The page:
Aegis Builds on Success One Block at a Time
U.S. Navy certifies Lockheed Martin’s latest Aegis Combat Systems on two of its newest Arleigh Burke destroyers
The Defense Science Board recently recommended utilizing block development for major weapon systems. In its report on “Enhancing the Adaptability of U.S. Military Forces” issued in January, the board urged “rapidly fielding 60- to 80-percent solutions and then subsequently enhancing capability."
To see how effective such a strategy can be, look no further than Lockheed Martin’s Aegis Combat System.
Initially developed more than 40 years ago to meet the Navy’s anti-ship missile needs, Aegis has evolved through 15 technological upgrades to become the basis for the United States’ approach to global missile defense.
Today, 95 U.S. Navy ships are equipped with the Aegis Combat Systems, including two of its newest destroyers. The Aegis systems aboard the USS Gravely (DDG 107) and USS Jason Dunham (DDG 109) recently successfully completed Combat Systems Ship Qualification Trials, which certified their systems as fully operational.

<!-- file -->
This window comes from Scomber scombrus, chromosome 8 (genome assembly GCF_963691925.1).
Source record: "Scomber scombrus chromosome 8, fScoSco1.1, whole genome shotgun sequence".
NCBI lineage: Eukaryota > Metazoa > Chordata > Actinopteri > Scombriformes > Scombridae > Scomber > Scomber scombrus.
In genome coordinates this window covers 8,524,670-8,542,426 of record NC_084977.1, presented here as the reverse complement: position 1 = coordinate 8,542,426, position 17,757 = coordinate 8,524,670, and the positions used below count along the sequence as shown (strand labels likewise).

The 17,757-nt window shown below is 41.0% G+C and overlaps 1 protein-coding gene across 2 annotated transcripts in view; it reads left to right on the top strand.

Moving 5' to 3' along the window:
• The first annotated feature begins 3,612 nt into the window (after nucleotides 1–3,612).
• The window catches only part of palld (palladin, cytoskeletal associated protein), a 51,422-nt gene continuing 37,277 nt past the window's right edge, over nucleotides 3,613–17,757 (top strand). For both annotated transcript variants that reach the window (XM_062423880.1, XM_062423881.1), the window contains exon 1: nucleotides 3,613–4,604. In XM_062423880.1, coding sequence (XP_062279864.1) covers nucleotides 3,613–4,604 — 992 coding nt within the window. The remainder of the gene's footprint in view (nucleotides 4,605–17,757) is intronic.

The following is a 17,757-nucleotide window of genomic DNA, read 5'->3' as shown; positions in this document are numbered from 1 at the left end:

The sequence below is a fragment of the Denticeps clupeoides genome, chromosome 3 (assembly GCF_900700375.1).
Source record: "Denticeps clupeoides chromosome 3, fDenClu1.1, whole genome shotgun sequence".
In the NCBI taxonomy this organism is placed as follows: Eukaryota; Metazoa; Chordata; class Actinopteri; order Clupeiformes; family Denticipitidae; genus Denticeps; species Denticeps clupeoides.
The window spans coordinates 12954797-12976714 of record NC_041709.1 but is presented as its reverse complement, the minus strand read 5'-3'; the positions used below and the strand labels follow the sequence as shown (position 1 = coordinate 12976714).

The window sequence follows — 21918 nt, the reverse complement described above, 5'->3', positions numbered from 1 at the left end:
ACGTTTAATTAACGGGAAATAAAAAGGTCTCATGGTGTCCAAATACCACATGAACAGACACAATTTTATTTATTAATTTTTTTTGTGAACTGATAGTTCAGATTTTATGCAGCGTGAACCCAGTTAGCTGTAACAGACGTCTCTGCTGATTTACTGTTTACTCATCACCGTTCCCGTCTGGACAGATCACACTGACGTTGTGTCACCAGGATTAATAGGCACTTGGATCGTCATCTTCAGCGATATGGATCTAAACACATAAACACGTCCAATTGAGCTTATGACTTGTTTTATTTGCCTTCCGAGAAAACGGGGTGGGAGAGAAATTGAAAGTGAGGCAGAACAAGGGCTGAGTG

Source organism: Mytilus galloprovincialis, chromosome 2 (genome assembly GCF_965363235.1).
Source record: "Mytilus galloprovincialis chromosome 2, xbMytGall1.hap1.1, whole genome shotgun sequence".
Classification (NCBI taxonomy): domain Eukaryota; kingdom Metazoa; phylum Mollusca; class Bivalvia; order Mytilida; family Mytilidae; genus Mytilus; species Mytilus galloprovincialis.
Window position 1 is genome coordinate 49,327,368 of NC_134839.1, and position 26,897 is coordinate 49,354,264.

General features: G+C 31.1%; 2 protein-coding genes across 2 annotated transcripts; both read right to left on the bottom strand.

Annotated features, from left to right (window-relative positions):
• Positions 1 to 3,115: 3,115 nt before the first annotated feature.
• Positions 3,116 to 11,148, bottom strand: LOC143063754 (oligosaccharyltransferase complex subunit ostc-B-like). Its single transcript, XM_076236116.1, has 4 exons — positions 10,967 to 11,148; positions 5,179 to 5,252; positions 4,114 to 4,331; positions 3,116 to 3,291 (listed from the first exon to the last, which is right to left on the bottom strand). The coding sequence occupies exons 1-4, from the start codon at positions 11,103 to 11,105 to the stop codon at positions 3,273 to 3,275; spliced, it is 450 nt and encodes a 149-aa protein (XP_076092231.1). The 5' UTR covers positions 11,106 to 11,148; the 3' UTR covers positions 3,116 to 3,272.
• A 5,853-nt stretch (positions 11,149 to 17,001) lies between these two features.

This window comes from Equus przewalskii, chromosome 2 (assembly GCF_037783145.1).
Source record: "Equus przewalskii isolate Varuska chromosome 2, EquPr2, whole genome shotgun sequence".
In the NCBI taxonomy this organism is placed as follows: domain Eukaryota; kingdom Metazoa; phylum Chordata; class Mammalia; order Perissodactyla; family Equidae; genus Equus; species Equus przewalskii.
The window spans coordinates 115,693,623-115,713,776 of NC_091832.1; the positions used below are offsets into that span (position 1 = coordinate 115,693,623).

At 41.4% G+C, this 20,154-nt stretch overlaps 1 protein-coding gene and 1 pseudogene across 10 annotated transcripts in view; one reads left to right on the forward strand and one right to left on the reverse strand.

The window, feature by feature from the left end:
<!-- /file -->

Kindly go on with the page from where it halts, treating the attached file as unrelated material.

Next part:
During the trials, the ships' Aegis Combat Systems were evaluated for combat-readiness through comprehensive surface, subsurface and anti-air warfare exercises. These included manned raids and electronic attack scenarios, as well as thorough testing of the systems' tactical data link and air defense capabilities.
"The Aegis systems installed on these two ships represent continued improvements to what is a very agile and capable Aegis system,” said Carmen Valentino, Lockheed Martin’s vice president of Future Surface Combat systems.
The Aegis Weapon System includes the SPY-1 radar, the Navy's most advanced radar system. When paired with the MK 41 Vertical Launching System, it can deliver missiles for every mission and threat environment in naval warfare.
The USS Gravely and USS Jason Dunham are both Arleigh Burke class guided-missile destroyers.